There are two very important points you should keep in mind here:
- You are not under any obligation whatsoever to investigate the owner of a vehicle parked on your property.
- You have full rights to tow any unauthorized vehicle off of your property.
So, by far the easiest thing for you to do is to shift all responsibility off of yourself. Make it somebody else's problem.
Try the police first.
The safest thing you can do is simply dial 911 (or try to find a non-emergency number if you live in a major city, but Nebraska suggests just calling 911 directly) and report the abandoned vehicles to police. Their process for declaring a vehicle abandoned can take a bit longer (takes seven days in Nebraska). Essentially they'll document the vehicles' location and tag them, and probably run the license plates (if they come back stolen, they'll be towed by law enforcement immediately). Then they'll come back seven days later and, if the vehicles are still there, have them towed as abandoned vehicles. Law enforcement will sometimes only respond to private parking complaints that are actually on paved surfaces, and it sounds like these vehicles are just parked out in the middle of a field somewhere, so they may not actually care. But it doesn't hurt to check.
If that fails, just have it towed.
If law enforcement says it's ok or doesn't care about the vehicles, the next easiest thing for you to do is to call around to different tow companies, and see if one will tow it off your property for free in hopes of recovering tow costs and other fees from the actual owner of the vehicle, or through sale of the vehicle if it's never claimed. Let them do all the research and contact the owner, or report the vehicle to the police if necessary. You don't need to do any of the work yourself. Sure that doesn't get you any money, but any scenario that gets you money will be a very long process and it sounds like you just want the vehicles gone.
You do not own the vehicles.
The previous owner saying you bought the vehicles with the land is blatantly wrong. Ignore him, completely. By that logic, someone buying an apartment complex would subsequently take ownership of all vehicles on its private parking lot. That's not how vehicle ownership works in any state, and you do not own the vehicles, nor do you have any right to dispose of them. Even if the vehicle is abandoned, there is still a legal process that must be followed to claim ownership of an abandoned vehicle with the state. Unless you really want to take ownership of the vehicle, those processes are probably way more time and effort than you're willing to expend (usually resulting in years of waiting).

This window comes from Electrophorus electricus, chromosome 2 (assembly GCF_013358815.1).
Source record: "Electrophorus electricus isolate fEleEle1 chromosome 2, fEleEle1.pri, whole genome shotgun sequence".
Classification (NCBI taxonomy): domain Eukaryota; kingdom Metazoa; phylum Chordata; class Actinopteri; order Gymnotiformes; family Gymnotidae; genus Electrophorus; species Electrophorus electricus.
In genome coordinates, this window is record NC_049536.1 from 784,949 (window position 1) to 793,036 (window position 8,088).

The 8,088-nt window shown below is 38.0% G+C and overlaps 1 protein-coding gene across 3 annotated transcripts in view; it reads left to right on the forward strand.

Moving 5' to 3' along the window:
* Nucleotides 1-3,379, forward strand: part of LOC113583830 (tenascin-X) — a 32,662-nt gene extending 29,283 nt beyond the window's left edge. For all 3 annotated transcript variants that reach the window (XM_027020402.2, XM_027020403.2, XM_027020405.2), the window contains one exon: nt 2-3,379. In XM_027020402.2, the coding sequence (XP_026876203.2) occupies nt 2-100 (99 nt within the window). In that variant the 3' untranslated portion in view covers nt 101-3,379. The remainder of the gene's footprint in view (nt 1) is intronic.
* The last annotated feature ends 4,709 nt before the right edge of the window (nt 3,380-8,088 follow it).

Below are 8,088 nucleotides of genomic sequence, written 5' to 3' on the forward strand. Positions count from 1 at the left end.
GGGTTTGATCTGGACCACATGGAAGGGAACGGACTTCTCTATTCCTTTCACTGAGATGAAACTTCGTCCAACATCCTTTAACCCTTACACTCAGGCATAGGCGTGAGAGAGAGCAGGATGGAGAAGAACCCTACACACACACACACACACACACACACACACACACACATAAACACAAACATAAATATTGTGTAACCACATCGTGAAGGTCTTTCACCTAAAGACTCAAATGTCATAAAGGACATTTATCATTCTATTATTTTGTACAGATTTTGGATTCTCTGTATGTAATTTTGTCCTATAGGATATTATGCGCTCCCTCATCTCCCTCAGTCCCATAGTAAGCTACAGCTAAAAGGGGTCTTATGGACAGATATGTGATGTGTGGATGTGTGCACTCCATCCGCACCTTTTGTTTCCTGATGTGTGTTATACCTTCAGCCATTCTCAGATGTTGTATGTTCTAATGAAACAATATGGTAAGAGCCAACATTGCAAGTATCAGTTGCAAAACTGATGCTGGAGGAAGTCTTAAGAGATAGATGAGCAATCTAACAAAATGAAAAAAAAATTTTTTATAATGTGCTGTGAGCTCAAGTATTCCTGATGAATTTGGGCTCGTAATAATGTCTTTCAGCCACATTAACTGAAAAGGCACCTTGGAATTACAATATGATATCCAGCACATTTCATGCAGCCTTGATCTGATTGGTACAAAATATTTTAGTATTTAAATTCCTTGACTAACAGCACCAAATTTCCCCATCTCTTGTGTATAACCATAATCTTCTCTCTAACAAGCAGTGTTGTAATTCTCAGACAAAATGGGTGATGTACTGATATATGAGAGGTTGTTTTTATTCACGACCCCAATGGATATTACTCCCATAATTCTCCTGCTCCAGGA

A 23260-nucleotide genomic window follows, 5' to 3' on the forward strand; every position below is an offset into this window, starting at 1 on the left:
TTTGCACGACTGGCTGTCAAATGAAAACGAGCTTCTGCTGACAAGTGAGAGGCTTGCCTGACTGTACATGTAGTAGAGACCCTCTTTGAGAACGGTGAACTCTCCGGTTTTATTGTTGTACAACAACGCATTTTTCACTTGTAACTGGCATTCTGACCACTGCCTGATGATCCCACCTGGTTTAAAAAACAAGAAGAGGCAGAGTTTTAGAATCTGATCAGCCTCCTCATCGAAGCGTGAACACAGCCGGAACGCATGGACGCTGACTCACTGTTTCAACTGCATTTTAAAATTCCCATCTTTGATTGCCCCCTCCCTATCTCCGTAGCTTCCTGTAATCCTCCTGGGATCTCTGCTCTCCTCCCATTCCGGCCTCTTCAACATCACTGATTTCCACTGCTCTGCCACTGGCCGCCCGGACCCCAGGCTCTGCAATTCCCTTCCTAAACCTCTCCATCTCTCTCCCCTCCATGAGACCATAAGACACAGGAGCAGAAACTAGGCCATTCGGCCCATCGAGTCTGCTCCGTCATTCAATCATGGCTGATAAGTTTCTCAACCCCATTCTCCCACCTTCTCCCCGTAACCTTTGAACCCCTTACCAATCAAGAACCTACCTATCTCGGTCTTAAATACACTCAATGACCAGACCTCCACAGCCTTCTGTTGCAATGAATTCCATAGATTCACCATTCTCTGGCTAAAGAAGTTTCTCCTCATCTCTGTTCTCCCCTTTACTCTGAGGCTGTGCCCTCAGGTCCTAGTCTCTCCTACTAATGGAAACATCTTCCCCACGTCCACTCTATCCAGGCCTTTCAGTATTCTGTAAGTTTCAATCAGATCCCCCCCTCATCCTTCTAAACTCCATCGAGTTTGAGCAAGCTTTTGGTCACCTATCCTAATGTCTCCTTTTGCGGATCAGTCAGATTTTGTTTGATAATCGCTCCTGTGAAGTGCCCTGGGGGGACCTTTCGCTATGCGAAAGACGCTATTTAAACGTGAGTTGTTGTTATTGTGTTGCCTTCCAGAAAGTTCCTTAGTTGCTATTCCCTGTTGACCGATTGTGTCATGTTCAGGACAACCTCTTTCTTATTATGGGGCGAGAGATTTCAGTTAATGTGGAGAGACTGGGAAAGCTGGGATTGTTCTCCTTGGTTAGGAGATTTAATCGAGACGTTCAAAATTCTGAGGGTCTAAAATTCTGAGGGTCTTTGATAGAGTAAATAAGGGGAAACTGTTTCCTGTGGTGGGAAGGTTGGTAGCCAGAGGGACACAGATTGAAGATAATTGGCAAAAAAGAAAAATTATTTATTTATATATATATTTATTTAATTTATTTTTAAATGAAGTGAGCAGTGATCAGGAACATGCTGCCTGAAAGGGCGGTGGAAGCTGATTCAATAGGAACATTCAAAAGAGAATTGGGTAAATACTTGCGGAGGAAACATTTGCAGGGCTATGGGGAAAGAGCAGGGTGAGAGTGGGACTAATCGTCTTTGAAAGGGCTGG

Taking it to a scrap yard could be very bad for you.
Since you do not have ownership of the vehicles, you definitely should not take them to a scrap yard. Destroying the vehicles without giving a person the chance to come claim the vehicles could get you into a lot of trouble. You're basically destroying someone else's property. If the person came back looking and found out you destroyed them, they may even be able to press charges against you, the scrap yard, or a combination of both (a Class IV felony in Nebraska, since vehicles are worth more than $1500).
As an aside, any legitimate and reputable scrap yard should outright refuse to destroy the vehicles for you, because you won't be able to provide them with any documents that verify your ownership of the vehicles. Make sure you don't destroy the vehicles in any other way, though.
Again, shift the responsibility.
Don't put yourself into situations if you don't have to. Law enforcement and tow companies deal with this stuff every single day, and are much more qualified to handle this situation in a legal way than you are. Let them take all the responsibility off of you, and don't worry about doing anything yourself. It will make sure you don't do anything illegal, and thus don't open yourself up to repercussions later on down the line.